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  1. The tailors tag is named and dated (1934) to Charles E. Parker. As previously posted the Charles E. Parker that is MIA was commissioned in 1934 which also matches the date on the label.
  2. Beautiful uniform! Find a Grave has a picture, a write-up and some family genealogy. https://www.findagrave.com/memorial/2553114/charles-henry-edwards
  3. Check out this thread: http://www.usmilitariaforum.com/forums/index.php?/topic/337986-nara-award-cards-now-available-online/page-3&do=findComment&comment=2718163 The fellow members did a terrific job figuring out the NARA website search.
  4. Same here. My thought at the moment is that it based on the pictures and article he was transferred to the 2nd AAF after completing his 25 missions. Perhaps he wore the tans immediately upon transferring?
  5. I'm so glad I could put a name to this uniform and I found a great article about him from 2013. https://donmooreswartales.com/2013/03/17/clayton-raynes/
  6. I purchased this 8th AAF summer tan coat a few years ago from a reputable dealer. It looked and felt good but I always hit dead ends in researching the name and there was a small part of me that questioned it. Particularly since I don't usually see summer tans for the 8th. Now that the award cards are searchable online I was able to put a name to this. Clayton D Raynes who is not listed on the American Air Museum website, that I could find. I really want to thank the board and the members who took the time to lay out the process for searching the award cards online in an effective manner.
  7. I don't collect dog tags in particular but will pick them up if I see them in antique stores. I'm just now settling into my new home office and going through the ones I have and came across an interesting one. This one belongs to a George Balkam who enlisted in 1942 at the ripe old age of 37. He unfortunately passed away in 1963 at the age of 58. His headstone would indicate that he was in the 55th Armored Infantry Battalion as part of the 11th Armored Division. I'm looking forward to trying to gather more information on his service in WW2. Thanks for looking.
  8. The background is a giveaway. He's not someone I would purchase from.
  9. Here are some items from a combat leader of H Co, 314th Infantry Regiment. Included in the group was numerous documents, one of his Purple Hearts and some other items. Included in the documents are the two Western Union messages to his mother notifying her of his wounds. I also recently received his records from Golden Arrow. His first wound was on 6/23/1944 when he was hit by two pieces of shrapnel and his second was on 12/31/1944 when he either sprained or fractured his left ankle/lower leg. Typed portion says sprain but a handwritten section appears to say fracture. He also had a n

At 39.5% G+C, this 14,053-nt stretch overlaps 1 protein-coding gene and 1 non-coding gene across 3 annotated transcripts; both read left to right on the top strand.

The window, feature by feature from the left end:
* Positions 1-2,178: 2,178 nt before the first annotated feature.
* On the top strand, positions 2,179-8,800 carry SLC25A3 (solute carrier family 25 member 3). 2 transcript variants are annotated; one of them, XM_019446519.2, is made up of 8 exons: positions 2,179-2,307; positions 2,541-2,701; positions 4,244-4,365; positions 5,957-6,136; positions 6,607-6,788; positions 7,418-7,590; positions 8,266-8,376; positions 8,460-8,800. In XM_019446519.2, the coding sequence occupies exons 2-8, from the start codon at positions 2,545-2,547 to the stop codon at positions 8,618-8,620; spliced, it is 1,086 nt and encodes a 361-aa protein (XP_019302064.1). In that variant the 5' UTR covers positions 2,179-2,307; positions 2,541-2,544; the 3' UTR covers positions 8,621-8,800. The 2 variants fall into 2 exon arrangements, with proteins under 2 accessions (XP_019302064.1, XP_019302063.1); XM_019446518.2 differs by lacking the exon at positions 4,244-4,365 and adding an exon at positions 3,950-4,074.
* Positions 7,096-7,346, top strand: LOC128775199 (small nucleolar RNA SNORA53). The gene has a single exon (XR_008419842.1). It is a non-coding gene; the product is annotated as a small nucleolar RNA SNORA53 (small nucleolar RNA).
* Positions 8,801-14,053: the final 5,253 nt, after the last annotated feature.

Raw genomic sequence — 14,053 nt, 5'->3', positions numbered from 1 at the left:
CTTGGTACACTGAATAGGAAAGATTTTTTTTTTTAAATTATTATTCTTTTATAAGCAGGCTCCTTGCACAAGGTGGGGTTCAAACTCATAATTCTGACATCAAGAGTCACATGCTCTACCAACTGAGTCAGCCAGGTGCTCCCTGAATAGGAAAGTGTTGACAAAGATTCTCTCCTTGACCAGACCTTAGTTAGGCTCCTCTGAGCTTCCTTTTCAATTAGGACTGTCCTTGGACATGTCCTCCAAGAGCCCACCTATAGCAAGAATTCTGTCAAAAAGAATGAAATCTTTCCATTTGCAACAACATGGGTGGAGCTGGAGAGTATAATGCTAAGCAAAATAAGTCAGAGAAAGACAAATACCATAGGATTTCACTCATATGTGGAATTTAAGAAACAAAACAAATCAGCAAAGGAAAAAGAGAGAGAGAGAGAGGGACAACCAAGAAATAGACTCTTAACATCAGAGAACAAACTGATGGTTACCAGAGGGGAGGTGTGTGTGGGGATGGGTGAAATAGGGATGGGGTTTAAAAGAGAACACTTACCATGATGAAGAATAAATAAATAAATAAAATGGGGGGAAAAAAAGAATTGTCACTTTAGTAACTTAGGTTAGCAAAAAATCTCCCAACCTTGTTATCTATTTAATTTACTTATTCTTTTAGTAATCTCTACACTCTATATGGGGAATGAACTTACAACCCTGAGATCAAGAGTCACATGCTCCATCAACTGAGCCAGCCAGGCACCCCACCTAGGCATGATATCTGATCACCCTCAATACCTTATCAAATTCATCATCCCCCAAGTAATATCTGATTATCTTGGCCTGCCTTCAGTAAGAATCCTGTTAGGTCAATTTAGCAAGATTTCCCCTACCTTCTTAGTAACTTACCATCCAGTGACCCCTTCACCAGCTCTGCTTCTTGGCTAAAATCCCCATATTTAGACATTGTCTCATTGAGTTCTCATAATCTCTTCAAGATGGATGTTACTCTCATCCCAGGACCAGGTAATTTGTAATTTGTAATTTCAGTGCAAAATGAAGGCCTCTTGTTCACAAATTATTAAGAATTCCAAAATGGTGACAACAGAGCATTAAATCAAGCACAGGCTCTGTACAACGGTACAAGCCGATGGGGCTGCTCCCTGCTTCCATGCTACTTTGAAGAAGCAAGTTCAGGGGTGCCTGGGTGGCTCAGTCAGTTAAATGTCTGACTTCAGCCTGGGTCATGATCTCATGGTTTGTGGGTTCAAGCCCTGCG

10. Well said. And very nice Ike!
  11. According to his obituary Guy H. Nichols lived in Bradford, MA for a time. Bradford was its own town at one point but became a section of Haverhill, MA in 1897. After the war, Haverhill produced a book "Haverhill in World War II" and was dedicated to all those from Haverhill who served in the war. In it they attempted to list every citizen who served along with a brief service record. Guy H. Nichols is listed and I've attached a copy below.
  12. A couple more pictures of the coat.
  13. Thanks for the info guys. My first thought was reinforcement for the pockets but, other than being a little wrinkled, the coat is in excellent shape. Maybe a preventative measure? Mike- No other tags that I can find other than the College Hall Fashions stamp.
  14. I recently acquired a 1st Marine Air Wing Coat with pants. The pants have a name in them but unfortunately I can't seem to find one in the coat. While searching through the coat I noticed pieces of camo sewn into the coat in between the lining and the bottom pockets on both sides. I've never noticed this on another USMC coat before. Is there a significance to this? Thanks.
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